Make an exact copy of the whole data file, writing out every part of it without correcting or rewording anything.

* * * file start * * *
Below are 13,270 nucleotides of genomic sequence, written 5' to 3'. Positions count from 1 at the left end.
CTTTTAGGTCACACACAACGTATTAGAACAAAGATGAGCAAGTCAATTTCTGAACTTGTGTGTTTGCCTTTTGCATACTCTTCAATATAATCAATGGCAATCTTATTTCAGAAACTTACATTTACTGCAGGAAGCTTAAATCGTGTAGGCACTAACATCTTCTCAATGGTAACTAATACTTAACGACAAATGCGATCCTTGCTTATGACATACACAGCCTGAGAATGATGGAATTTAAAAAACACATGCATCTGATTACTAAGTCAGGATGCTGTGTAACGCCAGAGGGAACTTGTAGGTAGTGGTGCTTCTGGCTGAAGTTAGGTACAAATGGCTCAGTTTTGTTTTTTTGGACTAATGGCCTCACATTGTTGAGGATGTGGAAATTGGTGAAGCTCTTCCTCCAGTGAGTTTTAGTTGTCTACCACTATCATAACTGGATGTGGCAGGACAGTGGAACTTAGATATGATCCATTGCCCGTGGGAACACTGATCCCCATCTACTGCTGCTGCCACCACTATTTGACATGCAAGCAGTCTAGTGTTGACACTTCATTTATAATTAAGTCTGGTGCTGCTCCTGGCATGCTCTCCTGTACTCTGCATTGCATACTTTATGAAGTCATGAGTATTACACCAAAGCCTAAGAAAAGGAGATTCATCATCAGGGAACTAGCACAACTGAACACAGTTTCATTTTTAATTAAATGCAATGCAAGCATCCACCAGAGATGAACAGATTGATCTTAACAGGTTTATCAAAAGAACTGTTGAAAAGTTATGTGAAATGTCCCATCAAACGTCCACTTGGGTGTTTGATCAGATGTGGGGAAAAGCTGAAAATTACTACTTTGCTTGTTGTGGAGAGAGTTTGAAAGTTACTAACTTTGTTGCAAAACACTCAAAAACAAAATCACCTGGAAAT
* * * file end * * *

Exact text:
Below are 13,270 nucleotides of genomic sequence, written 5' to 3'. Positions count from 1 at the left end.
CTTTTAGGTCACACACAACGTATTAGAACAAAGATGAGCAAGTCAATTTCTGAACTTGTGTGTTTGCCTTTTGCATACTCTTCAATATAATCAATGGCAATCTTATTTCAGAAACTTACATTTACTGCAGGAAGCTTAAATCGTGTAGGCACTAACATCTTCTCAATGGTAACTAATACTTAACGACAAATGCGATCCTTGCTTATGACATACACAGCCTGAGAATGATGGAATTTAAAAAACACATGCATCTGATTACTAAGTCAGGATGCTGTGTAACGCCAGAGGGAACTTGTAGGTAGTGGTGCTTCTGGCTGAAGTTAGGTACAAATGGCTCAGTTTTGTTTTTTTGGACTAATGGCCTCACATTGTTGAGGATGTGGAAATTGGTGAAGCTCTTCCTCCAGTGAGTTTTAGTTGTCTACCACTATCATAACTGGATGTGGCAGGACAGTGGAACTTAGATATGATCCATTGCCCGTGGGAACACTGATCCCCATCTACTGCTGCTGCCACCACTATTTGACATGCAAGCAGTCTAGTGTTGACACTTCATTTATAATTAAGTCTGGTGCTGCTCCTGGCATGCTCTCCTGTACTCTGCATTGCATACTTTATGAAGTCATGAGTATTACACCAAAGCCTAAGAAAAGGAGATTCATCATCAGGGAACTAGCACAACTGAACACAGTTTCATTTTTAATTAAATGCAATGCAAGCATCCACCAGAGATGAACAGATTGATCTTAACAGGTTTATCAAAAGAACTGTTGAAAAGTTATGTGAAATGTCCCATCAAACGTCCACTTGGGTGTTTGATCAGATGTGGGGAAAAGCTGAAAATTACTACTTTGCTTGTTGTGGAGAGAGTTTGAAAGTTACTAACTTTGTTGCAAAACACTCAAAAACAAAATCACCTGGAAAT